The southern cassowary is one of the most prehistoric-looking birds that roamed New Guinea and mainland Australia. At 6 feet (2 meters) tall, the cassowary is one of the tallest birds on Earth, according to the Australian Museum. To reduce their height is a prominent helmet called a cask, which is made of a thick layer of keratin – the same material that makes up your fingernails and hair.

According to Edinburgh Zoo, cassowaries use these helmets to push back vegetation when moving through the woods. Being one of the largest species of birds, they have also earned a reputation as one of the most dangerous birds.

As one of the few birds recorded to have killed humans, according to Scientific American, the cassowary uses its sharp 3-toed feet—the middle of which is a 4-inch (10 cm) long toe—to kill humans. Which gives one fatal swipe. Target.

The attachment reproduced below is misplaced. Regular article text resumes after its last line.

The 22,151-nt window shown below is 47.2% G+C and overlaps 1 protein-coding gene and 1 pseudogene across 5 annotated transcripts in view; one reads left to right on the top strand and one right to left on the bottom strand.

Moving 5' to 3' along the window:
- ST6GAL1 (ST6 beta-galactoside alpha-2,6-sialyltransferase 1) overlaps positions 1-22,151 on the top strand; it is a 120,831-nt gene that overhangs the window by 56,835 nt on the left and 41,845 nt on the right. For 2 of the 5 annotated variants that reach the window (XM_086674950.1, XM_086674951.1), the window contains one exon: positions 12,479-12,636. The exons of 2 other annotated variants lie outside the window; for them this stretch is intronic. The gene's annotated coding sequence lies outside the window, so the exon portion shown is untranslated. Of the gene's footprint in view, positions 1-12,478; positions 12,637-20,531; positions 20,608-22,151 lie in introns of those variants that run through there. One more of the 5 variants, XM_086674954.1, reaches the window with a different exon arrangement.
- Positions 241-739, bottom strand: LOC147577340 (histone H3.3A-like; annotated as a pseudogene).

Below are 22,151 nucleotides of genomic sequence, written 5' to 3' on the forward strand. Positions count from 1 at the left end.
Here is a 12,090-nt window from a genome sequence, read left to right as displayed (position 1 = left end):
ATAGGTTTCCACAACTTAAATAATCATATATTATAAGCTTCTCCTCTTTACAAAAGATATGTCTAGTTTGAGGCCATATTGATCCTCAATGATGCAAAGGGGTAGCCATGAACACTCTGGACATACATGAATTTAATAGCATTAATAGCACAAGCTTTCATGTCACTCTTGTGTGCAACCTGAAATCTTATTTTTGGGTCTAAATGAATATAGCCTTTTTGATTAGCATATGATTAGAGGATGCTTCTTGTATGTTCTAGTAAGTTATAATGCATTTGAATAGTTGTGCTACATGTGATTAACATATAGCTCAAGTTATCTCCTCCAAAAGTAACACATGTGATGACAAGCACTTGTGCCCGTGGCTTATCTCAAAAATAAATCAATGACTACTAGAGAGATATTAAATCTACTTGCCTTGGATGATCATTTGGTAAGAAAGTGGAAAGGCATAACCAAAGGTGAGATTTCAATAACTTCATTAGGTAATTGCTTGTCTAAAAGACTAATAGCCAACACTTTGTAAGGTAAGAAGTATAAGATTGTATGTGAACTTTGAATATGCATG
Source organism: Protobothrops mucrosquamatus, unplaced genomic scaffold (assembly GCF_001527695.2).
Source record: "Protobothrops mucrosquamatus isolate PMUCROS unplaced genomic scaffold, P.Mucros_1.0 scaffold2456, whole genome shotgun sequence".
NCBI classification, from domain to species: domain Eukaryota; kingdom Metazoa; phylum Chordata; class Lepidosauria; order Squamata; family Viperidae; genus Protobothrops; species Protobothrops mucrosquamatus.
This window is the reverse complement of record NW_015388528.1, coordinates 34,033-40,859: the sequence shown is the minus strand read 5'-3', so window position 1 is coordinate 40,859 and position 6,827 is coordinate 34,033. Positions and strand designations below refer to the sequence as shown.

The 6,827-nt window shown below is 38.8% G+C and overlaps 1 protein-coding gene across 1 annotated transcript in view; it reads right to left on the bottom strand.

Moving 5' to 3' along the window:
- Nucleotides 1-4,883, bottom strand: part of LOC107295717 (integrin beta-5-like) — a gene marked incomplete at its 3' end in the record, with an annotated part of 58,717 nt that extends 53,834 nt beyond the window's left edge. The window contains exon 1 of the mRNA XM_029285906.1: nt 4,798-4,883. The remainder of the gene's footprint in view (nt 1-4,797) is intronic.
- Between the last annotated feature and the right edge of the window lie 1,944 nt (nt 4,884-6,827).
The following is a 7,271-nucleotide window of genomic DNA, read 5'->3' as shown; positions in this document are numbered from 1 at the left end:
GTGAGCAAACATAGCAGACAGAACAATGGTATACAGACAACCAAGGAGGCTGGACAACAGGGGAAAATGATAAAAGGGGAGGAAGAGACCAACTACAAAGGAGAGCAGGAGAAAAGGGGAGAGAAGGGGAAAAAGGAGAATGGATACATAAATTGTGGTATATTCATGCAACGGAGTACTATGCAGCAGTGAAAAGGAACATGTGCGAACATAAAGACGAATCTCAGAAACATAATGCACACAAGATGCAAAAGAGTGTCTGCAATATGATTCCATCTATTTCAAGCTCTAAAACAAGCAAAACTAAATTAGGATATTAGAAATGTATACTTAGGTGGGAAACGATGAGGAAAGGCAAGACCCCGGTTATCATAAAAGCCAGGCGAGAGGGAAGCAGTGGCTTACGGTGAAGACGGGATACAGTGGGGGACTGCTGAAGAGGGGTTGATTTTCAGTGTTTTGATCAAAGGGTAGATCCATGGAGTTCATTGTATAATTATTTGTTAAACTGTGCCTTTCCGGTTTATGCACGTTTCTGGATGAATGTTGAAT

9. Cassowaries (Casuarius)

10. Emperor penguin (Aptenodytes forsteri)

According to the World Wildlife Fund (WWF), emperor penguins are the largest of all 18 species of penguins on Earth. They grow to about 4 feet (1.2 m) tall and weigh about 88 pounds (40 kg), although this fluctuates regularly throughout the year.

According to the Australian Department of Agriculture, Water and Environment, these flightless birds use their fat stores to protect themselves from the harsh conditions of the Antarctic winter, as well as multiple layers of scale-like feathers that can extend up to 68 miles. Withstands winds of up to 100mph per hour.

In addition to their own insulation, emperor penguins huddle together in colonies to reduce heat loss by up to 50% and create temperatures that exceed 75 °F (24 °C) inside the herd.

Emperor penguin (Aptenodytes forsteri)